“Senior rights are civil rights. We’re not just talking about social service accommodations; today’s older Americans want social equality.” The late Dennis Mahar (1952-2016) was always great for quotes, and this was the best one I got from him during research for my master’s degree. And he would know — Mahar spent 35 years in public service, many of them as the executive director of the Area Agency on Aging.
When Mahar passed in 2016, our state lost a passionate advocate for senior rights, and those who had the opportunity to work with him lost a great inspiration who got us to re-think our ideas about aging.
At the time of my interview with him, I approached senior issues as social service needs to be accommodated and managed. Back then, I had a keen interest in developing senior housing, the big splashy kind that looks fabulous in news articles with photos from the grand openings. But the deeper I got into my studies, the more I learned that most senior citizens want to “age in place” in a familiar environment, rather than be up-rooted and moved into a large facility, away from the places they called home for most of their lives.
On a parallel track within my own family, I learned quickly that my elderly parents had zero interest in leaving their home and took a dim view of my good intentions to relocate them to my idea of a better place. Senior housing is not just an accommodation, it’s the home where older people continue to live full lives.
What I learned through interviewing older adults growing older myself, is that aging is about more than services, housing and resources. It’s about respect and support for older adults to choose where they live and what kinds of services they need. All this got me thinking about where I want to live when I get old and what kind of help I want when I’m no longer able to make it on my own.
Apparently I’m not alone in thinking about aging. Of all the generations to enter their so-called “golden years,” my generation of baby boomers is notoriously chatty about it. On one hand, we are quick to share the “oy vey” stories about “managing” our parents lives, sometimes whether they need our help or not. But on the other hand, we are not so forthcoming about how our own children may start to look at us like we are now their problems to be “handled.”
And then there are the issues that are tougher to face, much less talk about. Many older workers are keenly aware of the risk of being squeezed out of the job market because they are over 60. And seniors have fears of outliving their money. Senior poverty and food insecurity are real problems, often hidden from view when older adults become socially isolated. Access to health care appears to be in jeopardy with the pending elimination of the Affordable Care Act.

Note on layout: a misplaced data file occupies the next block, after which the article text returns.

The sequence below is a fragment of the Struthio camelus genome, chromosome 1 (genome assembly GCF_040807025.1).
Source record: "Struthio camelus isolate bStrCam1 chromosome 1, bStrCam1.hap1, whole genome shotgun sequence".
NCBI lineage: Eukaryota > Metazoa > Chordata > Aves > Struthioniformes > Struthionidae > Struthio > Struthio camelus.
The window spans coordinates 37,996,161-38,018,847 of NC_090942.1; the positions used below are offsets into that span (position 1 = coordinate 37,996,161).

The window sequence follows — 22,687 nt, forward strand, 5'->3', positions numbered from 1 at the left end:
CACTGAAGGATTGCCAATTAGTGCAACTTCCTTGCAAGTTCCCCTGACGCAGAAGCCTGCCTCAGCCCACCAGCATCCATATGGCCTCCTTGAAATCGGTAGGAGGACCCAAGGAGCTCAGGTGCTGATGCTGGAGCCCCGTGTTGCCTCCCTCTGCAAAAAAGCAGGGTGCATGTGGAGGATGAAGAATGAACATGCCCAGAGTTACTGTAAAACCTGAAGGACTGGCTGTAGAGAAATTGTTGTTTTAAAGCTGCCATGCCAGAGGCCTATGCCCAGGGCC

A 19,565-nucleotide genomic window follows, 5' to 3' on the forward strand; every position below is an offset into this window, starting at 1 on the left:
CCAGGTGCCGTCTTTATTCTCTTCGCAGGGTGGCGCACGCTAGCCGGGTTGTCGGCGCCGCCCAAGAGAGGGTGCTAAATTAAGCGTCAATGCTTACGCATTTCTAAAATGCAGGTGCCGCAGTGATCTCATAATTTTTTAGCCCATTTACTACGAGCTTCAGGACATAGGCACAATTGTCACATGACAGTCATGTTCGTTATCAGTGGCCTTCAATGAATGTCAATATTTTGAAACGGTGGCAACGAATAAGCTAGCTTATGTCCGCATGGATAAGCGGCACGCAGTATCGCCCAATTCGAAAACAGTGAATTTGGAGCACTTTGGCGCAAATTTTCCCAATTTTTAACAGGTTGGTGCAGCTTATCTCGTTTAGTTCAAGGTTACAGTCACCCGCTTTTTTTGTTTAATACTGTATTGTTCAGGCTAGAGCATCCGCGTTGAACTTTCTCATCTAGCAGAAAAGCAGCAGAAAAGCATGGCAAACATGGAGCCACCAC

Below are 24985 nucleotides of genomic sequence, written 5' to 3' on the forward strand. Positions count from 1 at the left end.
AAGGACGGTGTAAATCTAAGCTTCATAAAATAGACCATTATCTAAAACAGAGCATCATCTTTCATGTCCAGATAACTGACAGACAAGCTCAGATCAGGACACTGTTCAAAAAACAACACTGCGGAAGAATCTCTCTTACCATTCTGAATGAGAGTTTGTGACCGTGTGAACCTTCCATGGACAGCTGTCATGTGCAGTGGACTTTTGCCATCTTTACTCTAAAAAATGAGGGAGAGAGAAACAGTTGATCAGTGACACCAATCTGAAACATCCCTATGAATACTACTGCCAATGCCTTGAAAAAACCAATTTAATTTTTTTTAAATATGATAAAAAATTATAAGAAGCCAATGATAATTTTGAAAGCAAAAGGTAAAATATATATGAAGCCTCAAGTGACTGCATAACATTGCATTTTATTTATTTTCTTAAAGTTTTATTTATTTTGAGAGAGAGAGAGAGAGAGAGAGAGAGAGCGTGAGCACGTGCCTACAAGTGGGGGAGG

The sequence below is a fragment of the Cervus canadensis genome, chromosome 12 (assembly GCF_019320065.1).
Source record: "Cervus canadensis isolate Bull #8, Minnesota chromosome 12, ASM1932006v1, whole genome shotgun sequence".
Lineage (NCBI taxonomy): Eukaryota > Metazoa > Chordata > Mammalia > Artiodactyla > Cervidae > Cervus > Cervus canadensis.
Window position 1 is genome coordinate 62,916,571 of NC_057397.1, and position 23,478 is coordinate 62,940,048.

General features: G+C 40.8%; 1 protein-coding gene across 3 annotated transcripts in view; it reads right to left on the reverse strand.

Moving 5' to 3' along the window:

And on a lighter note, none of us think it’s fair to be pushed to the sidelines of popular culture just because we don’t get Twitter.
Over the next year, I will use this column to explore issues of aging and the rights of older adults. This includes the hot topics of senior housing, health care and inter-generational workplaces. It also includes some of the same issues faced by all generations — how well does the service network embrace the diversity of race, gender identity and sexual orientation among older adults? And the perhaps the largest issue is the pending “age wave” of the coming Baby/Elder Boom, expected to overwhelm existing service networks. Every year there are over 3 million Baby Boomers hitting age 65 and beginning to tap Social Security and Medicare. Given that the future of those programs is at risk under the current presidential administration, aging affects everyone.
As good as Mahar’s quote was, it took years for it to really sink in. Now’s a good time to consider the ways that senior rights are civil rights. We have lots to talk about. Please join in the discussion.
Anna Schlecht is a board member of Senior Services for South Sound and a member of the Olympian Board of Contributors. She can be reached at firstname.lastname@example.org